From School Library Journal
PreSchool-Grade 1—When Brown Rabbit travels by bus to the city for a highly anticipated visit with his friend Little Rabbit, things are spoiled by her busy schedule. "They went across busy streets, and in and out of many shops.... Brown Rabbit stopped to catch his breath and brush the dust from his ears. 'Hurry up!' called Little Rabbit." In the end, all is well as her exhausted and sad guest explains that he came to see her, not the city, and suggests that they spend the rest of the time together. This is an appealing treatment of a problem seldom addressed in children's books. The fact that Brown Rabbit's difficulty is with a friend, not a parent, is a nicely indirect approach, lessening the emotional intensity it might otherwise have. The smooth writing reads well aloud, and the charming illustrations add a gentle touch. Done with the process of screen printing, their soft colors and light, expressive lines expertly convey the feelings behind the story. A thoughtful and interesting choice.—Lauralyn Persson, Wilmette Public Library, IL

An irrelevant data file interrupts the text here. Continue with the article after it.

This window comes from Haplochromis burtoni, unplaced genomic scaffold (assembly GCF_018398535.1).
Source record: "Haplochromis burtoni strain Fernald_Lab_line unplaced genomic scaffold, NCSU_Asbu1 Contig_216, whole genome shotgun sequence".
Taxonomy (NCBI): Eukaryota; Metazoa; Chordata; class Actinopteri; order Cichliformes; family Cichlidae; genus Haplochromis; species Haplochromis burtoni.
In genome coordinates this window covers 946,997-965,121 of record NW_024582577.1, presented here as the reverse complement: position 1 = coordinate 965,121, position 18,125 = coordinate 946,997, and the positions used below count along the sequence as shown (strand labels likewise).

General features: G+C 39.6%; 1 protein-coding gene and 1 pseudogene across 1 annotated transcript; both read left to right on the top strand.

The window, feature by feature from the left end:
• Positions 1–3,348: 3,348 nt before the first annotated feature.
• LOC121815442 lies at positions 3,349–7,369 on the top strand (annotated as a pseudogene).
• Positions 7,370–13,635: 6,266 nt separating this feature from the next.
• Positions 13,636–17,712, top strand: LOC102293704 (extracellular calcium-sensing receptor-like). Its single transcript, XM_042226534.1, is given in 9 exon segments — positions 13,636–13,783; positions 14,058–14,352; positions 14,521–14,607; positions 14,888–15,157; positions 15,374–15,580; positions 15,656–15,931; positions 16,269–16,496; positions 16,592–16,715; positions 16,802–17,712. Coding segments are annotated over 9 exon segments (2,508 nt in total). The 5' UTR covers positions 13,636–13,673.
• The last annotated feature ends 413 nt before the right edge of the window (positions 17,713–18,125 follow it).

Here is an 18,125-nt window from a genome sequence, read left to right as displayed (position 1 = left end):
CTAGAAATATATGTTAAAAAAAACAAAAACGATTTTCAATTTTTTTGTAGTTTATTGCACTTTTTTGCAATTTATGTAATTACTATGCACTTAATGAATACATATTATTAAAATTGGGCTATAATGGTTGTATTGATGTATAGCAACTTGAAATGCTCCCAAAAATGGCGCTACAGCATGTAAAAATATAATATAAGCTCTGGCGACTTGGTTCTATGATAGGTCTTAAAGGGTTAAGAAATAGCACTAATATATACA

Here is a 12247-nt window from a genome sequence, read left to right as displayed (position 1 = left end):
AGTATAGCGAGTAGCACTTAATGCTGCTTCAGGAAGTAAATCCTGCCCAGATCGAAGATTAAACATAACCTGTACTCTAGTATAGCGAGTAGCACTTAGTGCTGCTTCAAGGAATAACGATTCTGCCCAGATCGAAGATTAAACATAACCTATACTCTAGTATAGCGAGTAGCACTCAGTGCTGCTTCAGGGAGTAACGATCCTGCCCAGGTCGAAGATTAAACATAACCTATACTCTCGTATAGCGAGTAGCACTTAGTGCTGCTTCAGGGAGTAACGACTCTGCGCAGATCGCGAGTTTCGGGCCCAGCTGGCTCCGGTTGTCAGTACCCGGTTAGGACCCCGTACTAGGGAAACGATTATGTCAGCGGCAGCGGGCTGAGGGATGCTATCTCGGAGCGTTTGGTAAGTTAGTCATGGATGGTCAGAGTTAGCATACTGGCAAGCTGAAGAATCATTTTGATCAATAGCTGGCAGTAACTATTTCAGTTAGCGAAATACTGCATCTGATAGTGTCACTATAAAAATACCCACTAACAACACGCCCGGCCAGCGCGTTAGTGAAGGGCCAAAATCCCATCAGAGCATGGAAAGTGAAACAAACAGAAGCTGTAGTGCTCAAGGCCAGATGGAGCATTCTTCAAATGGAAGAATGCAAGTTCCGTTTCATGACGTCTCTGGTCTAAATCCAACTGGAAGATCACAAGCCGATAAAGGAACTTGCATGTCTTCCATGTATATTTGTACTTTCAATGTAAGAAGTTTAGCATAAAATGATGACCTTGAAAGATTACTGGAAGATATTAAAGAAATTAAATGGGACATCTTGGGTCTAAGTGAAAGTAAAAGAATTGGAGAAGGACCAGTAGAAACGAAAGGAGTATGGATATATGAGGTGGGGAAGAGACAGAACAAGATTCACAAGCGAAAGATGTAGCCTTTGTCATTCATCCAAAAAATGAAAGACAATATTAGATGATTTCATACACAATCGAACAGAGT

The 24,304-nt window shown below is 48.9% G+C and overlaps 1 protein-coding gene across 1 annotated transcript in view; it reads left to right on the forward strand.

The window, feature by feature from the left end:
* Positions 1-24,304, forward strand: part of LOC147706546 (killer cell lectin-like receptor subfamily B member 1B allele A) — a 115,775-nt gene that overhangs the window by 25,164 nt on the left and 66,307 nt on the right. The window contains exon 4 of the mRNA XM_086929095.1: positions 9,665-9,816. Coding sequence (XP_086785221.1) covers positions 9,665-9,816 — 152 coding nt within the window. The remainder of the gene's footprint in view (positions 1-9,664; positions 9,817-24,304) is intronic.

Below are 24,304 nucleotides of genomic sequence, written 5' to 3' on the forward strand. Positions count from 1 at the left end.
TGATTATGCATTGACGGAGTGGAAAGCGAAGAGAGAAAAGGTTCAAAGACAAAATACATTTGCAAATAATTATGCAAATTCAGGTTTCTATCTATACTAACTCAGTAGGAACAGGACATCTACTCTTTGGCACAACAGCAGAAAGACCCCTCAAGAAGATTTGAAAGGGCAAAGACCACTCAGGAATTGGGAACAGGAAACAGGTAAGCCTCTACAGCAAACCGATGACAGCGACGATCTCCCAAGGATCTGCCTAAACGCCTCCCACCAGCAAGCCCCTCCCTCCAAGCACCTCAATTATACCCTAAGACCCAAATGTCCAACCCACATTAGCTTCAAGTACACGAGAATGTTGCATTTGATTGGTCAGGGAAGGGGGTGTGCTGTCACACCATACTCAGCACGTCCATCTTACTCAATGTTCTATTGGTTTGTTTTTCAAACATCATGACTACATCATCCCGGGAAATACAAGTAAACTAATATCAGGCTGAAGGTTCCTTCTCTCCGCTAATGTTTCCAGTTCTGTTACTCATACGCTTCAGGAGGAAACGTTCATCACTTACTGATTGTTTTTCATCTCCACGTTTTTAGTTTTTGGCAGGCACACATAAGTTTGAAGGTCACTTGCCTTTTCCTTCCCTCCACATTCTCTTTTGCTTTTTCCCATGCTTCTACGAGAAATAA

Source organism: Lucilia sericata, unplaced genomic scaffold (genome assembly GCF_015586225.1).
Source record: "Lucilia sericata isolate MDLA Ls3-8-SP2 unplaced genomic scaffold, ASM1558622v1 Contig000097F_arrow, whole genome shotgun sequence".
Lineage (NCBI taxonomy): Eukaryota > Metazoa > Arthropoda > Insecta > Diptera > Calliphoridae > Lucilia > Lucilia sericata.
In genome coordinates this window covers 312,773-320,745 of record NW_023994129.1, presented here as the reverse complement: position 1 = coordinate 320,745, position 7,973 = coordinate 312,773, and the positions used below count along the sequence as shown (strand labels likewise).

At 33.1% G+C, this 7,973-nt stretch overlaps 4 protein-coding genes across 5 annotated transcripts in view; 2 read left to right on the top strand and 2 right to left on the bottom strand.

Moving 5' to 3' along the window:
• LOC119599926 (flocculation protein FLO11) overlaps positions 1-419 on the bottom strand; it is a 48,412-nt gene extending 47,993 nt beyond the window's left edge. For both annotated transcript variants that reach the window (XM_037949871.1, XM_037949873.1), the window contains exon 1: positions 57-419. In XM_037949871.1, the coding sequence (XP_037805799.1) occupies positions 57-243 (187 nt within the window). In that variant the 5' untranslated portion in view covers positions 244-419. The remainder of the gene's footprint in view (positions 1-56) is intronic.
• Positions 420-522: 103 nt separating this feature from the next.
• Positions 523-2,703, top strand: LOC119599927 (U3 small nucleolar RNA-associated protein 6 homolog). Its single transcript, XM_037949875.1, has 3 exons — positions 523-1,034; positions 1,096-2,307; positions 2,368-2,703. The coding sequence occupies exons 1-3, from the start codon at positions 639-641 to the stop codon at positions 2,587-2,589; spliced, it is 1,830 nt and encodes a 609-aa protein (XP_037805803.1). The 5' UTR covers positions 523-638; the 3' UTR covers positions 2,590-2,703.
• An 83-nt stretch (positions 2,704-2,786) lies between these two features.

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At the conclusion of Moon Rabbit (2009), Little Rabbit had returned to the city, leaving behind her beloved country friend, Brown Rabbit. But a visit was promised and here it is. Brown Rabbit, brandishing a bouquet of flowers, takes the bus into the metropolis, where sophisticated Little Rabbit, clutching her pink purse, commences a whirlwind tour: her favorite café, a skyscraper, the coolest art gallery, the whooshing underground subway. It's all pretty exciting, but Little Rabbit fails to notice how tired her companion has become. While she dances away at a nightclub, Brown Rabbit slips away to get something to eat, and only a late-night reconciliation brings the two together once more. Despite the use of the phrase “best friend,” this feels even more like a romance than the first one, but that doesn't take away from the sweet tone or the screenprint-style art, which works in the muted palette and patterned flourishes of fancy wedding invitations. The tender conclusion mirrors the first book with its evening serenade—complete with that iconic moon. Preschool-Grade 1. --Daniel Kraus